From: Dace (firstname.lastname@example.org)
Date: Sat 31 Jan 2004 - 22:06:40 GMT
> From: Keith Henson <email@example.com>
> At 09:31 PM 30/01/04 -0500, jeremy wrote:
> > Lashley's (1950)
> >thirty-year research agenda suggests that memes cannot be "a [distinct]
> >in the brain". Lashley found that the brain is a learning machine, with
> >areas acting as worthy substitutes for any other area; lesions reduce
> >in proportional amounts (i.e., more destruction of brain, greater
> >complexity of
> >task --> more disruption).
> I am familiar with this work. It does not present any problems for memes
> being patterns, even distinct patterns in the brain. I could use
> as an example, or better, Stego. A friend of mine, Romano Mochado, wrote
> this program which distributes the bits of a message into the lowest bits
> of a large graphic image. The fact that you can't see a text file
> distributed into the low bits of an image does not prevent it from being
> Same way with memories or learning. They certainly are distributed widely
> in the brain. There is also no doubt whatsoever that they are there.
An idea, whether remembered or just now learned, cannot exist in physical
form. The problem is that atoms and molecules, no matter how they're
arranged, consist only of themselves. The rule for matter is simple: A = A.
Ideas, on the other hand, involve "symbol" or "sign" or "representation."
The rule for representation is quite different: A = B.
You will never get a set of atoms, regardless of how complex the pattern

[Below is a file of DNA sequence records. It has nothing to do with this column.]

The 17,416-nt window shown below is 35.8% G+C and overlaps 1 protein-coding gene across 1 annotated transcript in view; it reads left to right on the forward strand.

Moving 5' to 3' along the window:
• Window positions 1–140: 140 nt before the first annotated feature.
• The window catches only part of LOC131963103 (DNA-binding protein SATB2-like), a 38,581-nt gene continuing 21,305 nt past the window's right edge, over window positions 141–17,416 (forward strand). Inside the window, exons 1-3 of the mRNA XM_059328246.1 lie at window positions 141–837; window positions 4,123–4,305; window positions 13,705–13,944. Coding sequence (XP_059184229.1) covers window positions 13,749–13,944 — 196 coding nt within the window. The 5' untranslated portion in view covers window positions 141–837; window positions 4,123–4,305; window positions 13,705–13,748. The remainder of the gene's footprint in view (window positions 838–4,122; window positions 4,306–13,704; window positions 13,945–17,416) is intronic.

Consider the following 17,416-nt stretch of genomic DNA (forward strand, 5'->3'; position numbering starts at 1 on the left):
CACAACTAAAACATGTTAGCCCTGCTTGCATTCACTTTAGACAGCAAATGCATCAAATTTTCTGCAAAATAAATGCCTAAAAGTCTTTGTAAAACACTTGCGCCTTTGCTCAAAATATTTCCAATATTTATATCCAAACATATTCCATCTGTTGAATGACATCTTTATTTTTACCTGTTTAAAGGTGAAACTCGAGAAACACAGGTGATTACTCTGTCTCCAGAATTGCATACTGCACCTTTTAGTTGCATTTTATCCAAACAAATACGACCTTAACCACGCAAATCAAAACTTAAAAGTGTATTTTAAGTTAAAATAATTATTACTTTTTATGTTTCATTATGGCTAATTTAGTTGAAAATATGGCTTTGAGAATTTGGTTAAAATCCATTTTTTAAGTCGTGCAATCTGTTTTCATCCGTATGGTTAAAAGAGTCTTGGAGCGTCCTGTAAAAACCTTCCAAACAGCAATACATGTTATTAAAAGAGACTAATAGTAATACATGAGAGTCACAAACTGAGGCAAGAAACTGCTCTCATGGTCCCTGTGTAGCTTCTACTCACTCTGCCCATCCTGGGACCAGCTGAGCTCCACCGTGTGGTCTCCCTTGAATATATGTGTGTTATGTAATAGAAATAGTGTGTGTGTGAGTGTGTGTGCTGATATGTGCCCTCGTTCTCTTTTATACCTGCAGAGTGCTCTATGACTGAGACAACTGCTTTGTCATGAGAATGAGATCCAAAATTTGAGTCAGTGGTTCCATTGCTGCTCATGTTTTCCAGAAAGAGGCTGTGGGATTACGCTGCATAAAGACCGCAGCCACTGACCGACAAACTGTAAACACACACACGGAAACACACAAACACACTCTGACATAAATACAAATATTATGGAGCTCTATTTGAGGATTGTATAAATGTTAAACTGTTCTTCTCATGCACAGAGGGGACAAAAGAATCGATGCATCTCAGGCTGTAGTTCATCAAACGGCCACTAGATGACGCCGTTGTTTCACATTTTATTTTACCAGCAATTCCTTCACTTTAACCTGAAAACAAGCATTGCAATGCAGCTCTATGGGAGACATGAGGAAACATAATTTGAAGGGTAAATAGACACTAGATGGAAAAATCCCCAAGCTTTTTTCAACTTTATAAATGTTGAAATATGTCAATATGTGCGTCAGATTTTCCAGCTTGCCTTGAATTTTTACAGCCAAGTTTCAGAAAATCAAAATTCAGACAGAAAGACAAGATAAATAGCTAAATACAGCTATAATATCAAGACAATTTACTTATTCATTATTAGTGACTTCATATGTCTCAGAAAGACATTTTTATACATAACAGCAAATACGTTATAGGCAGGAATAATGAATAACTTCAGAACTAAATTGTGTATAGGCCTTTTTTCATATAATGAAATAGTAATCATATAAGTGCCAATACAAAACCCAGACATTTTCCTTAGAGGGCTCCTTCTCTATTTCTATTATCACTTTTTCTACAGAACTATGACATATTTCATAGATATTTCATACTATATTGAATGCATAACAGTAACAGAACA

into which they're arranged, to represent another set of atoms. The pattern
of atoms is simply itself, nothing more, nothing less. This is the cruel
lesson of physics, and there are no exceptions.
We apply our naturalistic understanding to the farthest-flung reaches of the
universe, but when it comes to the contents of our own heads, we toss out
everything we know, finding in brains a mystical property that exempts them
from otherwise ironclad rules. Everywhere else A = A. But peer inside the
skull, and suddenly A = B.
When we look at ourselves from the external point of view-- the way a
chemist would examine us-- we find no ideas and no memes, only atoms and
chemicals arranged in patterns. It's only when we reflect on ourselves
directly, from our own point of view, that we find minds and ideas and
What gets us into trouble is our linguistic-based tendency to posit separate
identities for "mind" and "brain." We think we're dealing with two things
here, one of which is necessarily illusory and therefore reducible to the
other. In fact, neither is reducible to the other because there's only one
thing to begin with. "Brain" is "mind" from the external point of view,
while "mind" is "brain" from the internal point of view.
Memetics requires the internal point of view and cannot ever be reconciled
with a strictly external, physicalist understanding. It will never be a
"hard" science in the sense of physics and chemistry. Its role as a social science is to help clarify the mechanics of cultural evolution.
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